However, the examination of the relative influence of socio-demographic and school-level correlates of AST while controlling for school clustering is an important strength of the study. Previous Canadian studies had shown large between-school variation in AST [18, 55, 56]. By identifying the factors accounting for the clustering of AST at the school level, the present study provides valuable insights for future school-based interventions and policies. Second, school-level factors were examined both from the perspective of school administrators and from a school audit performed by the study team, thus providing complementary information on a wide range of potential correlates of AST. Third, the sample was stratified according to school language and school board. After adjustment for school clustering, children attending French schools were about five times less likely to engage in AST, suggesting that interventions and policies targeting this minority population may be needed. Finally, complete data were available for all of the variables included in the final model.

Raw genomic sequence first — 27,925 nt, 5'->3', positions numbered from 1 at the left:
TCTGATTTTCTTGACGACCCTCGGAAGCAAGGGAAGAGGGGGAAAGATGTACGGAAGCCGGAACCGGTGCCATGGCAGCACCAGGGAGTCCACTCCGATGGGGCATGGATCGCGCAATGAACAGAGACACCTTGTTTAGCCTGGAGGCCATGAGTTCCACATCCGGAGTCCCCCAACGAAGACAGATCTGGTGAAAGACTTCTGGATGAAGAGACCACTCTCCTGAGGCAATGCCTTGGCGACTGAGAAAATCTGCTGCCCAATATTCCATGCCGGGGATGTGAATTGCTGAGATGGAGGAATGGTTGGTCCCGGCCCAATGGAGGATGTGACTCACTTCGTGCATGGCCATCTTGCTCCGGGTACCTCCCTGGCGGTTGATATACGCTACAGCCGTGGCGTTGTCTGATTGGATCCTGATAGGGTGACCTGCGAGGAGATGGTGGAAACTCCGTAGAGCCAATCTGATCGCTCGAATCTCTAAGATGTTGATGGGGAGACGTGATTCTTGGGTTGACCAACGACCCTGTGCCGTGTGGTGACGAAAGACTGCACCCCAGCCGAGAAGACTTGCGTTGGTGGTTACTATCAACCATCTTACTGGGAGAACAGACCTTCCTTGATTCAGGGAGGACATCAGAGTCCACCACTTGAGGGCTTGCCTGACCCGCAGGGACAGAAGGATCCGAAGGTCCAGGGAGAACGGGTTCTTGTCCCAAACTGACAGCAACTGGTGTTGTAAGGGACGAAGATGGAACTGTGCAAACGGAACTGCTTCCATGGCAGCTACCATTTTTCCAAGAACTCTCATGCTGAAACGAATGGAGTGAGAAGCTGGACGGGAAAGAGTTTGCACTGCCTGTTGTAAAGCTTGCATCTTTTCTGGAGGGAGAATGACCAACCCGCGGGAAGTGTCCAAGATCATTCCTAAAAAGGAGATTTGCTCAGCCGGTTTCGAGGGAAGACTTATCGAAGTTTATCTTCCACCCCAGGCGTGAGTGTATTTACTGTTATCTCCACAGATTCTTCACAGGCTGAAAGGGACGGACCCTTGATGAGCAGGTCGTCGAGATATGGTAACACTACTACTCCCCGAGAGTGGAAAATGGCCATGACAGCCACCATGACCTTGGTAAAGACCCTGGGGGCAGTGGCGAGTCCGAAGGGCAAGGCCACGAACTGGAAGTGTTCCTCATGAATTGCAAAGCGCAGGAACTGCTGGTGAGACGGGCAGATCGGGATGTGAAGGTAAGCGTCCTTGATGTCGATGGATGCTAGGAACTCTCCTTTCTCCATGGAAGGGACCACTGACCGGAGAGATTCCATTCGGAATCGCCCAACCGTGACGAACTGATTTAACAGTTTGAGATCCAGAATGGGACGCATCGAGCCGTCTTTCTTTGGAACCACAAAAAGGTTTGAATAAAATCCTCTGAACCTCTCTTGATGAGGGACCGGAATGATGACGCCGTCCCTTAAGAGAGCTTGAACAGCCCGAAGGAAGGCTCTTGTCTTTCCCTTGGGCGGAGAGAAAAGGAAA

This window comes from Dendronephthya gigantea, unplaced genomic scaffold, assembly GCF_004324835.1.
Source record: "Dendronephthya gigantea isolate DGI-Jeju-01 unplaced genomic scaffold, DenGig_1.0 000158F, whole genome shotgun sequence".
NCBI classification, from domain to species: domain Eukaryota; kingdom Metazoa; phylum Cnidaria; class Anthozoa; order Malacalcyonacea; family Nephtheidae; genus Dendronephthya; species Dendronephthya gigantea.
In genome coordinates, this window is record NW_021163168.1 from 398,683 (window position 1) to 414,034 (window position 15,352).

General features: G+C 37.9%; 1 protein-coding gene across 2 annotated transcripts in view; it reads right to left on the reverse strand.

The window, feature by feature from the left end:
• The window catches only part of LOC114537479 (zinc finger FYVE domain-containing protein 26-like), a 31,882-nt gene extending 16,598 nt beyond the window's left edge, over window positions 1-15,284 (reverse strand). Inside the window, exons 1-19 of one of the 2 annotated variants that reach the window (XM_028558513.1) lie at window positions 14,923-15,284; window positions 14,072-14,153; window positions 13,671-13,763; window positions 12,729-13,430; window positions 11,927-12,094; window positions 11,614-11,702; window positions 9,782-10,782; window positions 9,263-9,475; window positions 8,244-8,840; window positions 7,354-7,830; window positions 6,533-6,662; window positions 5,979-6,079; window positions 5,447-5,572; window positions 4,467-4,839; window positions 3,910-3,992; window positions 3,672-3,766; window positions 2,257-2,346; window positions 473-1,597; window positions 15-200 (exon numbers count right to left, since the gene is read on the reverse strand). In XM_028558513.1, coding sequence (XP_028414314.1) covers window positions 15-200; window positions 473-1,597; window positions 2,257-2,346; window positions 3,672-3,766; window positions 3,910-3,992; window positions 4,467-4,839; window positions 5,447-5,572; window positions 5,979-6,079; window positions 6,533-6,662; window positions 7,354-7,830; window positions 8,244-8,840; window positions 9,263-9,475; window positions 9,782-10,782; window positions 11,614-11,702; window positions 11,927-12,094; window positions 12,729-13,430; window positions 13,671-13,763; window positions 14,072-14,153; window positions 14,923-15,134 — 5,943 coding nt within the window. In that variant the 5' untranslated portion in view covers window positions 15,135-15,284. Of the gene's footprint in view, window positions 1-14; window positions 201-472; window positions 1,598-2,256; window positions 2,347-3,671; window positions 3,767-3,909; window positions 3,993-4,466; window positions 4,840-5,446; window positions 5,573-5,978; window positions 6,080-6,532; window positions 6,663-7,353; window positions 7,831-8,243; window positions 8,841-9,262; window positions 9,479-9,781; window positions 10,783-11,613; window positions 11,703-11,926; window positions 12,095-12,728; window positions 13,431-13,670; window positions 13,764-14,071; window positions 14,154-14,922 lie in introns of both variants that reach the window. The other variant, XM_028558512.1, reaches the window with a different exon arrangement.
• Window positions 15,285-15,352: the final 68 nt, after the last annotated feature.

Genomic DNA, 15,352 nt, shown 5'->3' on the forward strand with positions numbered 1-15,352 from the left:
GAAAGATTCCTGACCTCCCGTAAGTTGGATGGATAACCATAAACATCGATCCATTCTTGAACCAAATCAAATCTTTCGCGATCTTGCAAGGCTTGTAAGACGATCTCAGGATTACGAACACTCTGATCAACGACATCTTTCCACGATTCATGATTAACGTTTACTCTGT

Conclusion

This study found that boys, children reporting shorter school journeys, and those attending schools where crossing guards were employed or where school administrators expressed concerns about crime in the school neighbourhood were more likely to engage in AST. Furthermore, there was a strong synergy between the identification of safe routes to school and the presence of traffic calming measures in the school neighbourhood, suggesting that these strategies should be used in combination. Together, these variables explained the majority of the clustering of AST at the school level. Future longitudinal studies should examine these variables as potential correlates of travel behaviour change in the context of AST interventions.

Declarations

Acknowledgements